Criminal Justice Reform in Colorado

Between the years of 1980 and 2008, Colorado’s prison population grew by 604%. In 2004, over half of the inmates that were released were rearrested within three years of their initial release. This recidivism rate is a large contributor to Colorado’s overcrowded prison population.

However, since 2008, Colorado legislature has implemented measures that address its recidivism problem, including:

Two organizations have made a tremendous progress in helping reform Colorado’s criminal justice system are the Colorado Criminal Justice Reform Coalition (CCJRC) and Colorado CURE. CCJRC was created in 1999 originally to support legislation that would halt the construction of more prisons in Colorado, but later expanded its outreach to sentencing reform, drug policy, parole, and reentry when it joined the Colorado Commission on Criminal & Juvenile Justice. The CCJRC helped with the passage of over 30 criminal justice reform bills, including one that helped with the creation of the first grant program in the Colorado DOC that funds community-based reentry programs.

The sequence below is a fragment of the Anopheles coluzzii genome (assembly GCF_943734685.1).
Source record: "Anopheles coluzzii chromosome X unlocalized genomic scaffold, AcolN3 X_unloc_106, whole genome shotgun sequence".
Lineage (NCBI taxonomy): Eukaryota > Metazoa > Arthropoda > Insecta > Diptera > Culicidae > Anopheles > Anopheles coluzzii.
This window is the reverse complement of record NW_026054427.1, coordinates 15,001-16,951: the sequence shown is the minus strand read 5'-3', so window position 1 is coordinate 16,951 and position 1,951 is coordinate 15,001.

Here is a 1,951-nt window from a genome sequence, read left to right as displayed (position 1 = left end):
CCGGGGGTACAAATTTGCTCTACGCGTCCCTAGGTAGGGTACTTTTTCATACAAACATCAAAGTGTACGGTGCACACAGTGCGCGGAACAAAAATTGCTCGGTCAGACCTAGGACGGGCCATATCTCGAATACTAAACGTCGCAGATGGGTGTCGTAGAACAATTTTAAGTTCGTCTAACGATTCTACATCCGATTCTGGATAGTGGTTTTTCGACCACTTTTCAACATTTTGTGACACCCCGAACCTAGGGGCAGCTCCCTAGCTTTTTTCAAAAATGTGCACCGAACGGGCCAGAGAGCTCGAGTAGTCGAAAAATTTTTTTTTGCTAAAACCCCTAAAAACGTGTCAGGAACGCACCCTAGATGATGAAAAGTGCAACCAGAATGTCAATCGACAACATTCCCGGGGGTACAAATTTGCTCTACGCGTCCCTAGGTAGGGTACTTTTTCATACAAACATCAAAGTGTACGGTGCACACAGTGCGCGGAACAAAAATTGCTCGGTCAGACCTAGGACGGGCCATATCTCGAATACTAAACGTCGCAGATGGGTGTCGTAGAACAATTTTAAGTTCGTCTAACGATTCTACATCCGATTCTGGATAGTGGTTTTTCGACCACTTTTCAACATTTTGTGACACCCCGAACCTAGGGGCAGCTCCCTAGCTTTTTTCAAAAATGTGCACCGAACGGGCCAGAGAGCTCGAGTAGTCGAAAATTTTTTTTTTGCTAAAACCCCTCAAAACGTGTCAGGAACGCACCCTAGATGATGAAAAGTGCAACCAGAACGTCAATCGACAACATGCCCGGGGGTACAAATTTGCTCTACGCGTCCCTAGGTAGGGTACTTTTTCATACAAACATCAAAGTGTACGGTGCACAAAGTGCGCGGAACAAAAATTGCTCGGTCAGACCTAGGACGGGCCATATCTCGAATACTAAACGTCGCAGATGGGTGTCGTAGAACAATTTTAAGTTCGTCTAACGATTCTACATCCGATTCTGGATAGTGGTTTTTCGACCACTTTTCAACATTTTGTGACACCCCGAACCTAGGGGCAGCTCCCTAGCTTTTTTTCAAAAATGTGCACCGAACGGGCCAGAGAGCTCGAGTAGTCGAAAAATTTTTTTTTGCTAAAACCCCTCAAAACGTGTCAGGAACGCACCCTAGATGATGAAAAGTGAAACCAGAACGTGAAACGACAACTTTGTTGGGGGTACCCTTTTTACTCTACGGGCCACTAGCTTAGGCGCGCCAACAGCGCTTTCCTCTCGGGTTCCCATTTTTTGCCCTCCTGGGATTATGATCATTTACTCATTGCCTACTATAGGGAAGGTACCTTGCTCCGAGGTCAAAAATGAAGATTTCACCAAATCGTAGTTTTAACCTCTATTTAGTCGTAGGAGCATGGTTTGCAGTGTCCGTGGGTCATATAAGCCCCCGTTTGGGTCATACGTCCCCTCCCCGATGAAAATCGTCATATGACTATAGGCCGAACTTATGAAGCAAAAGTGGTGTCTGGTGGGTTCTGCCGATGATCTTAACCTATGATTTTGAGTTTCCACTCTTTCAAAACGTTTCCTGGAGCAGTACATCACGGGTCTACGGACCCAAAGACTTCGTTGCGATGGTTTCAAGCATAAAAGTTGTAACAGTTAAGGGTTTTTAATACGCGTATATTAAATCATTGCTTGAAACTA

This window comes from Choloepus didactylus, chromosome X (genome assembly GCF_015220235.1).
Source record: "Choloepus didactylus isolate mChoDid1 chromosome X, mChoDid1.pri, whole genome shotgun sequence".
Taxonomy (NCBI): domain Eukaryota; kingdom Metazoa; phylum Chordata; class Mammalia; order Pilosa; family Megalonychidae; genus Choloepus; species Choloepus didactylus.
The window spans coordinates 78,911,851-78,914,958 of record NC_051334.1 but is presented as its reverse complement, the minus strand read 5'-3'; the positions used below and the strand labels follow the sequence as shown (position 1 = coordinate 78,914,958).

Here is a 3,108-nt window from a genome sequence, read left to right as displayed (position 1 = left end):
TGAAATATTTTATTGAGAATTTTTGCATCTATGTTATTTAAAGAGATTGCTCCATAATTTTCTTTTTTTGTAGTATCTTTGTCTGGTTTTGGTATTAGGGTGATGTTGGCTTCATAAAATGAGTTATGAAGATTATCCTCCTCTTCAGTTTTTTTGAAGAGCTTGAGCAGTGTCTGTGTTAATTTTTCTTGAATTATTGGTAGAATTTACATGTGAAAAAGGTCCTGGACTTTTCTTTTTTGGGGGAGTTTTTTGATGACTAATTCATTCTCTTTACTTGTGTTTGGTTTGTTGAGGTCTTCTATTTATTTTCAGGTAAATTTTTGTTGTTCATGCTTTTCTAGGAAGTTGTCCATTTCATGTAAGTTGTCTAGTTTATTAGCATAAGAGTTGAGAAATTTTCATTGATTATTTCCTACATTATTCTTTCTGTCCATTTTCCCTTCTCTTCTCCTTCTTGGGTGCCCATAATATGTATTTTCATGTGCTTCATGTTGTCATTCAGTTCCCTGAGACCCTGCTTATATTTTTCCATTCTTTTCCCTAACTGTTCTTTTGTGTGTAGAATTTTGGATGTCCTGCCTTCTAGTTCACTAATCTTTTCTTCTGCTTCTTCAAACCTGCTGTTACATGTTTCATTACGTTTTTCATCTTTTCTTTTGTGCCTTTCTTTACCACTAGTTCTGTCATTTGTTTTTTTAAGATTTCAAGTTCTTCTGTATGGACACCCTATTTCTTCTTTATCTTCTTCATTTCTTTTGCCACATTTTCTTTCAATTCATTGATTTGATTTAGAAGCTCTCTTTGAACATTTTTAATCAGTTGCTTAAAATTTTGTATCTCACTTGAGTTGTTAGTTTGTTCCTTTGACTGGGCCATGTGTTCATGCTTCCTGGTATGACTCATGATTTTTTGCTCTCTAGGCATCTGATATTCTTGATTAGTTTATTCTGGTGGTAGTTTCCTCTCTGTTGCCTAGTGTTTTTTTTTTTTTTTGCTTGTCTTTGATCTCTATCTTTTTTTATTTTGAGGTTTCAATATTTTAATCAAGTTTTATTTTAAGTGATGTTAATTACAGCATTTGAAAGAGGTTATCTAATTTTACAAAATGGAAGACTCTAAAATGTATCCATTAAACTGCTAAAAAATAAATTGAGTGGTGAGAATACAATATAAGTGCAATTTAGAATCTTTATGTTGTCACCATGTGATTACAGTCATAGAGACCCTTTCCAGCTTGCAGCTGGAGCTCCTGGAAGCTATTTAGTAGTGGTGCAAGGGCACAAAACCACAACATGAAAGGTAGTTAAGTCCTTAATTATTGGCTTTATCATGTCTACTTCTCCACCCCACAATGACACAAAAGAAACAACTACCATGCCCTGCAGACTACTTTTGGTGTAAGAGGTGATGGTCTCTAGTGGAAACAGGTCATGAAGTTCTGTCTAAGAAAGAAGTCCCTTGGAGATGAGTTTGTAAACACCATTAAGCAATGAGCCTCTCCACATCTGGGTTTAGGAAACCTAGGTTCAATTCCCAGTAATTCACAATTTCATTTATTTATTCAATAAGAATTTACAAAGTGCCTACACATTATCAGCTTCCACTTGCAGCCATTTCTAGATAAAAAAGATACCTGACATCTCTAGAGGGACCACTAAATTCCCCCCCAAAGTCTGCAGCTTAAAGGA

Colorado CURE was established in 1990 as a chapter of the national organization. It focuses on many different issues, some of which include: increasing community corrections, providing job training and education for inmates, seeking effective drug treatment in communities and prisons, reducing barriers to employment for released inmates, and improving the availability of veteran’s benefits and services for veterans that have been incarcerated.

Both the CCJRC and Colorado CURE have worked closely with Colorado State Legislature over the past 20 plus years to make the necessary changes and improvements to Colorado’s criminal justice system.

Identification of legislation should not be considered an endorsement of support of, or opposition to, such bills.

ACU wrote a letter in support of clean slate policies in Colorado, read below.

Clean Slate Policies in Colorado